HHS Raises Bar, Students Jump Higher

City School Named To Most Challenging List

Posted: April 23, 2013

HARRISONBURG — Harrisonburg High School has been named to a list of “America’s Most Challenging High Schools” in an index compiled by The Washington Post.

HHS was ranked 81st among 340 Virginia public high schools and 1,516 of the 1,900 schools named to the list trimmed from the nation’s more than 24,000 public high schools, according to a Harrisonburg City Public Schools press release.

The 2012 index based rankings on the number of Advanced Placement tests — to earn college credit — taken by the school’s students compared to the number of seniors. 

HHS had 289 seniors in 2012, and 300 students, mostly juniors and seniors, who took the 17 AP classes the high school offers, Harrisonburg City Schools Superintendent Scott Kizner said.

“We’ve had more students taking more AP courses,” Kizner said. “Obviously, our students are responding by the significant increase of AP tests that were administered from two years ago to last year.”

In 2012, the number of AP exams taken by HHS students at all grade levels increased from 329 to 417, with 73.5 percent earning scores of 3 or higher, another number that the index considered.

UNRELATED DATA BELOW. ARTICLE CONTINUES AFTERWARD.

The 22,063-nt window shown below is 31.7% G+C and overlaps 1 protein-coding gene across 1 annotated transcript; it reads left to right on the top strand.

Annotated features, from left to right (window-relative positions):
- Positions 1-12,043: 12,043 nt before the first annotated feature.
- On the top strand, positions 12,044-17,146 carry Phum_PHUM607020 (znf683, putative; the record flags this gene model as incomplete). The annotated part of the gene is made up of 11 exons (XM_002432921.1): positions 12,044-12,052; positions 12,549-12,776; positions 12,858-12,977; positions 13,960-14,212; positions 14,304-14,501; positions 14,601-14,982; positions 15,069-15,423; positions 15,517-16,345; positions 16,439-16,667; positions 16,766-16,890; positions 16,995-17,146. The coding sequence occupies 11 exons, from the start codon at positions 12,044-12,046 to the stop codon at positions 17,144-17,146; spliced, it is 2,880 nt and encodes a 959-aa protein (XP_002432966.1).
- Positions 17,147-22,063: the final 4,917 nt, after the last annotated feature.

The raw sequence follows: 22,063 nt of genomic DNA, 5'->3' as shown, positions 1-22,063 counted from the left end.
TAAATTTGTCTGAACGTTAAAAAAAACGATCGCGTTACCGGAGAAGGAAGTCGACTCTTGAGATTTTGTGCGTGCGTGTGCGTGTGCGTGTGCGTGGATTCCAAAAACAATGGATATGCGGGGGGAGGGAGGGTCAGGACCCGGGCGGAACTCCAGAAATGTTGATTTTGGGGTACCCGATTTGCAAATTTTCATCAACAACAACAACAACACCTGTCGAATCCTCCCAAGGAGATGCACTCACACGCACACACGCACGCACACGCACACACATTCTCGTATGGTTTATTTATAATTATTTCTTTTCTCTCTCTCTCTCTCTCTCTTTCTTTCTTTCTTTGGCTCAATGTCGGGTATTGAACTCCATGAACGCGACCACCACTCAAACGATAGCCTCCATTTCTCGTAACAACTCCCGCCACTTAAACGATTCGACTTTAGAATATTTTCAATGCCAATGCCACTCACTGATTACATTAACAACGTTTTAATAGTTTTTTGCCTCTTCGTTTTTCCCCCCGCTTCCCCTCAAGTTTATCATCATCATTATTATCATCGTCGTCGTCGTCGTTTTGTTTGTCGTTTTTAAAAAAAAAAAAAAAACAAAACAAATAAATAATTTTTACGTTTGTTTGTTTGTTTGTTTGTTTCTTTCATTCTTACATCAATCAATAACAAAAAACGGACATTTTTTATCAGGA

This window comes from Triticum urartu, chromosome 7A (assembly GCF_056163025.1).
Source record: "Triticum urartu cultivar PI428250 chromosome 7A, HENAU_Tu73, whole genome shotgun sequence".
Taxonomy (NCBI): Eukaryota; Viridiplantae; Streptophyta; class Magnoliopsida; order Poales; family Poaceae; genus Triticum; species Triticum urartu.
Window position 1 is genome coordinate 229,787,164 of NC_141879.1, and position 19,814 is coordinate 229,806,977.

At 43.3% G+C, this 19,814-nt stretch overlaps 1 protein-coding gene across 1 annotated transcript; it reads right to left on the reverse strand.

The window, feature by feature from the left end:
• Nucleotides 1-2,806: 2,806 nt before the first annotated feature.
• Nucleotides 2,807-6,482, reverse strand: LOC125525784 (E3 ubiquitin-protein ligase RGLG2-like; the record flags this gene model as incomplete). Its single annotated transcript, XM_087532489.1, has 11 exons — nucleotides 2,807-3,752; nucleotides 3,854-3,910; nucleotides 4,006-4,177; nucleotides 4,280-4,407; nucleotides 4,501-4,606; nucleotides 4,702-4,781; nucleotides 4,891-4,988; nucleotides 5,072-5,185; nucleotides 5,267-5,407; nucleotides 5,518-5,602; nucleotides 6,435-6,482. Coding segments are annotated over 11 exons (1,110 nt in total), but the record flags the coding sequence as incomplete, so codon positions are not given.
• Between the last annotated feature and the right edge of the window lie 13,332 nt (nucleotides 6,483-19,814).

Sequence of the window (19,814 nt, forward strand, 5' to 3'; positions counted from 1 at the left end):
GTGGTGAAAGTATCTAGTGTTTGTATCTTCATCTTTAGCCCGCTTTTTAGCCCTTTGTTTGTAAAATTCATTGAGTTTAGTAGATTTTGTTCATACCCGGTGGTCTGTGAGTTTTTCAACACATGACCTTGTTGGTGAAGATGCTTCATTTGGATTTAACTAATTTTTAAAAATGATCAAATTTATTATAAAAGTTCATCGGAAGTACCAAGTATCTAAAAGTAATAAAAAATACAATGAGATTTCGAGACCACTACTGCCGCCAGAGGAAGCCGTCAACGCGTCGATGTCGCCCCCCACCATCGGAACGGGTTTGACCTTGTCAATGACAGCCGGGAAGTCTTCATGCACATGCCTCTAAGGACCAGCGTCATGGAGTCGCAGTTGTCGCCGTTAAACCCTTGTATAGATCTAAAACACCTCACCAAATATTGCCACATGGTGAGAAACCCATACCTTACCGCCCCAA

Students who score 3 or higher out of 5 on the tests can earn college credit, Kizner said.

Kizner said that studies have shown overwhelming evidence that students benefit from taking harder courses because the classes force students to work hard and develop problem-solving skills.

“It’s better to take a more challenging class, not necessarily to get the passing rate,” he said. “That type of coursework prepares you for two- and four-year colleges better.”

But the emphasis on more challenging coursework isn’t just at the high school. The school division has been encouraging middle-schoolers to take high school-level classes, such as algebra and foreign languages.

“Three years ago, we only had about 20 percent of our middle school students taking Algebra I,” Kizner said. “Last year, we had close to 40 percent.”

And HHS intends to continue challenging its students with help from a grant from the College Board to work with students who speak English as a second language. Because of the grant, teachers will receive training this summer to better teach these students.

“We don’t want the school system to be the reason why a student doesn’t choose to go to college,” Kizner said. “If you’re committed to doing the work, we’re committed to work with you to help you be successful.”

Contact Alex Rohr at 574-6293 or arohr@dnronline.com



Advertisement
Advertisement
Advertisement
Specials
Advertisement
NDN Video News